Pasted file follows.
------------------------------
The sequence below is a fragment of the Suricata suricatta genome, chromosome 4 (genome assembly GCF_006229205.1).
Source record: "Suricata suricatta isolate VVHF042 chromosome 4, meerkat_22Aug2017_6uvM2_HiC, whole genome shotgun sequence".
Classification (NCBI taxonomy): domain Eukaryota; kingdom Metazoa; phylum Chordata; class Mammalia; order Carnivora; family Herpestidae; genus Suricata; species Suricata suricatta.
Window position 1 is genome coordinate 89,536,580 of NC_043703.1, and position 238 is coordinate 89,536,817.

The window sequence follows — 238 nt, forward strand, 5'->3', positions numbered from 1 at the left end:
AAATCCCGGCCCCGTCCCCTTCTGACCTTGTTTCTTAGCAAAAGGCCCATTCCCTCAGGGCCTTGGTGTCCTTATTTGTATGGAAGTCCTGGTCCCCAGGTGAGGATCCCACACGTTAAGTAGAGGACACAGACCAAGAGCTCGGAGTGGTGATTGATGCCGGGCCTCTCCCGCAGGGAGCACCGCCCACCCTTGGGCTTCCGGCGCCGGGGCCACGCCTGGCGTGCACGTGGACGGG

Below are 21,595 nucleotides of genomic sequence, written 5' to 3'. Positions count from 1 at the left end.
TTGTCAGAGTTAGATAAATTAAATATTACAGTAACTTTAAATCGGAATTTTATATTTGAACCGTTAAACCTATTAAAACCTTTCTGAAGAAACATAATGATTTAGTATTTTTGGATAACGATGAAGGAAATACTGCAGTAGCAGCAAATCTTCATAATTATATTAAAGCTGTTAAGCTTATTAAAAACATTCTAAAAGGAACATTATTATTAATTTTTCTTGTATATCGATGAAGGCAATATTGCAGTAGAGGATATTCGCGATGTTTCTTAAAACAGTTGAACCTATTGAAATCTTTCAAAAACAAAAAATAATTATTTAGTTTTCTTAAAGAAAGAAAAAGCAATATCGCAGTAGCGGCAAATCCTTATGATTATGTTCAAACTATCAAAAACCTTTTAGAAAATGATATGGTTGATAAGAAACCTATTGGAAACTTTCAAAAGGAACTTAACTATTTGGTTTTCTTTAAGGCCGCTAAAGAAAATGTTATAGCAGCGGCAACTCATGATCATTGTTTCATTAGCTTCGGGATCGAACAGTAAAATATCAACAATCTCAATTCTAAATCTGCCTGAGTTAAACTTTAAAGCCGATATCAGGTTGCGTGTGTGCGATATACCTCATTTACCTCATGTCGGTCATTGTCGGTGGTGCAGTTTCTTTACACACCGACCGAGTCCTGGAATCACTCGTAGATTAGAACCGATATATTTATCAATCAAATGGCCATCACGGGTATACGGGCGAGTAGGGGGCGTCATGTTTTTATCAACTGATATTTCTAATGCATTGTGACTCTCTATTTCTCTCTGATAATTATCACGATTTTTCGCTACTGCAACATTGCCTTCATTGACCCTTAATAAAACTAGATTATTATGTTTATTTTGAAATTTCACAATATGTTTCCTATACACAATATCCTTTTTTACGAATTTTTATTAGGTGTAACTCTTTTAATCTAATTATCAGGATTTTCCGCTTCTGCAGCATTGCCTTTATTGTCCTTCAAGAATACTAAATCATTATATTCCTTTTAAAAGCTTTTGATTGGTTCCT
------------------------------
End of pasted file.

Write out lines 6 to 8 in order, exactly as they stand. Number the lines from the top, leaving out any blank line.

AAATCCCGGCCCCGTCCCCTTCTGACCTTGTTTCTTAGCAAAAGGCCCATTCCCTCAGGGCCTTGGTGTCCTTATTTGTATGGAAGTCCTGGTCCCCAGGTGAGGATCCCACACGTTAAGTAGAGGACACAGACCAAGAGCTCGGAGTGGTGATTGATGCCGGGCCTCTCCCGCAGGGAGCACCGCCCACCCTTGGGCTTCCGGCGCCGGGGCCACGCCTGGCGTGCACGTGGACGGG

Below are 21,595 nucleotides of genomic sequence, written 5' to 3'. Positions count from 1 at the left end.
TTGTCAGAGTTAGATAAATTAAATATTACAGTAACTTTAAATCGGAATTTTATATTTGAACCGTTAAACCTATTAAAACCTTTCTGAAGAAACATAATGATTTAGTATTTTTGGATAACGATGAAGGAAATACTGCAGTAGCAGCAAATCTTCATAATTATATTAAAGCTGTTAAGCTTATTAAAAACATTCTAAAAGGAACATTATTATTAATTTTTCTTGTATATCGATGAAGGCAATATTGCAGTAGAGGATATTCGCGATGTTTCTTAAAACAGTTGAACCTATTGAAATCTTTCAAAAACAAAAAATAATTATTTAGTTTTCTTAAAGAAAGAAAAAGCAATATCGCAGTAGCGGCAAATCCTTATGATTATGTTCAAACTATCAAAAACCTTTTAGAAAATGATATGGTTGATAAGAAACCTATTGGAAACTTTCAAAAGGAACTTAACTATTTGGTTTTCTTTAAGGCCGCTAAAGAAAATGTTATAGCAGCGGCAACTCATGATCATTGTTTCATTAGCTTCGGGATCGAACAGTAAAATATCAACAATCTCAATTCTAAATCTGCCTGAGTTAAACTTTAAAGCCGATATCAGGTTGCGTGTGTGCGATATACCTCATTTACCTCATGTCGGTCATTGTCGGTGGTGCAGTTTCTTTACACACCGACCGAGTCCTGGAATCACTCGTAGATTAGAACCGATATATTTATCAATCAAATGGCCATCACGGGTATACGGGCGAGTAGGGGGCGTCATGTTTTTATCAACTGATATTTCTAATGCATTGTGACTCTCTATTTCTCTCTGATAATTATCACGATTTTTCGCTACTGCAACATTGCCTTCATTGACCCTTAATAAAACTAGATTATTATGTTTATTTTGAAATTTCACAATATGTTTCCTATACACAATATCCTTTTTTACGAATTTTTATTAGGTGTAACTCTTTTAATCTAATTATCAGGATTTTCCGCTTCTGCAGCATTGCCTTTATTGTCCTTCAAGAATACTAAATCATTATATTCCTTTTAAAAGCTTTTGATTGGTTCCT